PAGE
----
There is a battle raging in the war for your cloud dollars. Vendors on all sides are actively rolling out new service offerings and programs designed to meet their client’s needs and accelerate cloud adoption. Using your Oracle on-premise licenses on non-Oracle clouds is an area where we see plenty of innovation and activity. The latest announcement comes from AWS as they look to lower Oracle licensing costs for their customers using Oracle on AWS.
Amazon Web Services recently announced a new Optimized CPU program for Amazon EC2. The program is designed to give clients the freedom to deploy their Oracle software in the AWS cloud while using fewer Oracle licenses, thus saving customers money on unnecessary Oracle fees. It’s a brand new approach by the vendor and something worth exploring.
The Optimize CPU program for EC2 allows AWS customers to configure their EC2 environments and choose the number of vCPUs assigned to their instances. Before Optimize CPU, AWS customers were allocated a specific number of vCPUs for their EC2 deployments based on AWS rules. Under Optimize CPU, the clients decide upfront for themselves. For example, under the old program an AWS customer would be allocated 16 vCPUs for an EC2 environment. This environment would require either 16 or 8 Oracle database licenses depending on when the client purchased their Oracle licenses. (Pre January 2017 had different Oracle licensing policies than post January 2017). However, under the Optimize CPU program, that same client can now configure an EC2 environment with 2 vCPUs (or even 1!). This would require either 1 or 2 Oracle licenses depending on when the client acquired their Oracle software. Given that Oracle database costs $47,500 per license, this savings on Oracle is significant and can easily reach millions of dollars.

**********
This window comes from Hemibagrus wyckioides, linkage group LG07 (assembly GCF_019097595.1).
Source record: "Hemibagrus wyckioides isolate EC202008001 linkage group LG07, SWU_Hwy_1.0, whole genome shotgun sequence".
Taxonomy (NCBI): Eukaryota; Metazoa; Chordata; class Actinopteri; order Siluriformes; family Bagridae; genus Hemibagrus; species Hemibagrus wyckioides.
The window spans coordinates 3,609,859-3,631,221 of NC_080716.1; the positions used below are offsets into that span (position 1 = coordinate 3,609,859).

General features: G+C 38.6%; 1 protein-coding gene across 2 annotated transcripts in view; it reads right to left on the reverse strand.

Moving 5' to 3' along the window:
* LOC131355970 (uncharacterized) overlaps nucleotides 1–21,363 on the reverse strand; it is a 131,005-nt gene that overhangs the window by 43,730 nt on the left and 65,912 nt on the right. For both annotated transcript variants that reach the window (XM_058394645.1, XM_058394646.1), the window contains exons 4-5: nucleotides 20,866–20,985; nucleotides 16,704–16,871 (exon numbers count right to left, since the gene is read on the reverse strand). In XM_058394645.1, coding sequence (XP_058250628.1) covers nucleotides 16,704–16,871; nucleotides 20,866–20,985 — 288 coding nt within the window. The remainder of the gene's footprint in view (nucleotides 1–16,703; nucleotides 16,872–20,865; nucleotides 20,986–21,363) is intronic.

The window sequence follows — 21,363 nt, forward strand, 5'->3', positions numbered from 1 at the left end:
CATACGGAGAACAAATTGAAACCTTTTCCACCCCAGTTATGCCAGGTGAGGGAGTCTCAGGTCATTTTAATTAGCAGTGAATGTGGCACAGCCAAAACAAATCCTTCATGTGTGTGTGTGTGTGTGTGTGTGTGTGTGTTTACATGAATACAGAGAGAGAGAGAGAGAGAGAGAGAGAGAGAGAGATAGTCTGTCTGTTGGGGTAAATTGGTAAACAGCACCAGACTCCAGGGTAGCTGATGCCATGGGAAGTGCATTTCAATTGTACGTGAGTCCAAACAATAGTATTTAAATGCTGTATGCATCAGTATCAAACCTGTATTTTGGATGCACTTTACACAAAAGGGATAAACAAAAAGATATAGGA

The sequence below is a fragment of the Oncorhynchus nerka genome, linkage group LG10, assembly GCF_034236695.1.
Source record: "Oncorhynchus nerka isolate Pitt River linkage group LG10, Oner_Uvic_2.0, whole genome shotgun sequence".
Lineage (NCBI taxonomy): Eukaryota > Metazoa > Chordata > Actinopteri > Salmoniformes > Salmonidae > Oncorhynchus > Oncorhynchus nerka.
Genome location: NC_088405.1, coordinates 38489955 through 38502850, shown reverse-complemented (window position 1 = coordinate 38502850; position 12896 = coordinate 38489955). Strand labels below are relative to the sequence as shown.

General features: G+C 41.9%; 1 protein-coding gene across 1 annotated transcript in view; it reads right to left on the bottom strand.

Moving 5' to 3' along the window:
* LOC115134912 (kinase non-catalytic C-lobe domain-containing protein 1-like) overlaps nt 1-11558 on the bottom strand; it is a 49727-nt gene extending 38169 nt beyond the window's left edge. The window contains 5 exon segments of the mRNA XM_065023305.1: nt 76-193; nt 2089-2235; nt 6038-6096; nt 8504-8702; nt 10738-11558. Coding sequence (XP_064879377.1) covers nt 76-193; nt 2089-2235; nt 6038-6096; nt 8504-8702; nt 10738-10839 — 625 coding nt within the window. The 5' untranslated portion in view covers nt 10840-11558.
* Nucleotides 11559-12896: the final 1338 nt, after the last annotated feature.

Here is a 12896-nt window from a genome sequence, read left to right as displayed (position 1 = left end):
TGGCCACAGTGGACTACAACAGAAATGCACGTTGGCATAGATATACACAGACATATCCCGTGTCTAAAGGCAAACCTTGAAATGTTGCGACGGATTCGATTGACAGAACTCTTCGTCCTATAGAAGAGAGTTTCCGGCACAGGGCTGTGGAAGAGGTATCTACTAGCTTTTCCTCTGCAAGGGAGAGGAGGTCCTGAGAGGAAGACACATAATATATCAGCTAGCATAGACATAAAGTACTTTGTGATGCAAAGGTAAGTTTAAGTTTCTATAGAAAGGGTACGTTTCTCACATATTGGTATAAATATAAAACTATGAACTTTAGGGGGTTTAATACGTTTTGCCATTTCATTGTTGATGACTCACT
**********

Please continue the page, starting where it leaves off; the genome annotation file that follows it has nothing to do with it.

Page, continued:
The way AWS has set up this Optimize CPU Program requires their customers choose upfront how many vCPUs are utilized for their deployment. According to AWS, there is no way for a client to increase or reduce the number of vCPUs after the initial creation unless they fully delete the instance and recreate it. This restriction will eliminate any chance for Oracle to use the argument that the customer’s deployment “could possibly” move to other vCPUs and therefore require more Oracle licenses. That’s how Oracle tries to get you on VMWare usage and Oracle may try to do the same thing here. Our initial assessment of this program, and how customers manage their deployments, is that it does offer Oracle users running on Amazon EC2 an opportunity to significantly reduce the number of Oracle licenses required and can therefore lower the associated Oracle licensing costs.
Given Oracle’s history, we can expect them to respond in some way. Oracle customers should not, however, wait for Oracle to make it easier to deploy on AWS or any other non-Oracle cloud. Ultimately, it is up to each Oracle licensee to take control of their Oracle licensing and determine their own path forward.
While AWS and others battle it out for your cloud dollars, it’s really important that you understand your options on where you can deploy your Oracle software and how much it’s going to cost you. Oracle contracts, policies, and practices are so complex and risky the only way to fully understand your options and costs is to engage with an independent team of Oracle licensing and contracting experts like we have at Palisade Compliance. Over 300 clients all around the world have put their trust in Palisade Compliance to help them take back control from Oracle, and we are here to help you too.